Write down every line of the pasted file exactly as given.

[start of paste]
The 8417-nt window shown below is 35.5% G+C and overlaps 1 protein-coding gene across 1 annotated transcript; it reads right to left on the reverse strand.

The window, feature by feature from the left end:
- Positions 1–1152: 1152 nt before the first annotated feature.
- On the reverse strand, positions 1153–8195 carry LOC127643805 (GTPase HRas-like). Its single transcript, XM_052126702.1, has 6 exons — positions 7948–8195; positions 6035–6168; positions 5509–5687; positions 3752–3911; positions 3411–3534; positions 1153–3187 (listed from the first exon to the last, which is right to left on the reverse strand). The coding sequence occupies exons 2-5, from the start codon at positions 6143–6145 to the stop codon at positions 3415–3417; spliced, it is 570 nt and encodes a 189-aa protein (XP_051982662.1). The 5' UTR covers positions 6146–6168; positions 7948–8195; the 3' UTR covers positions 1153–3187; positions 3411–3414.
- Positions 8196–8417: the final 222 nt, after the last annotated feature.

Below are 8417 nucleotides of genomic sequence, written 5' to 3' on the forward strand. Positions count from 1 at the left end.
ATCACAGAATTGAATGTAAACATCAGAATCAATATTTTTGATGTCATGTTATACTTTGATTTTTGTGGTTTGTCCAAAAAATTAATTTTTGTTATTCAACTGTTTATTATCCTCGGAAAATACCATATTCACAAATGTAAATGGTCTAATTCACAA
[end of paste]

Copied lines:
The 8417-nt window shown below is 35.5% G+C and overlaps 1 protein-coding gene across 1 annotated transcript; it reads right to left on the reverse strand.

The window, feature by feature from the left end:
- Positions 1–1152: 1152 nt before the first annotated feature.
- On the reverse strand, positions 1153–8195 carry LOC127643805 (GTPase HRas-like). Its single transcript, XM_052126702.1, has 6 exons — positions 7948–8195; positions 6035–6168; positions 5509–5687; positions 3752–3911; positions 3411–3534; positions 1153–3187 (listed from the first exon to the last, which is right to left on the reverse strand). The coding sequence occupies exons 2-5, from the start codon at positions 6143–6145 to the stop codon at positions 3415–3417; spliced, it is 570 nt and encodes a 189-aa protein (XP_051982662.1). The 5' UTR covers positions 6146–6168; positions 7948–8195; the 3' UTR covers positions 1153–3187; positions 3411–3414.
- Positions 8196–8417: the final 222 nt, after the last annotated feature.

Below are 8417 nucleotides of genomic sequence, written 5' to 3' on the forward strand. Positions count from 1 at the left end.
ATCACAGAATTGAATGTAAACATCAGAATCAATATTTTTGATGTCATGTTATACTTTGATTTTTGTGGTTTGTCCAAAAAATTAATTTTTGTTATTCAACTGTTTATTATCCTCGGAAAATACCATATTCACAAATGTAAATGGTCTAATTCACAA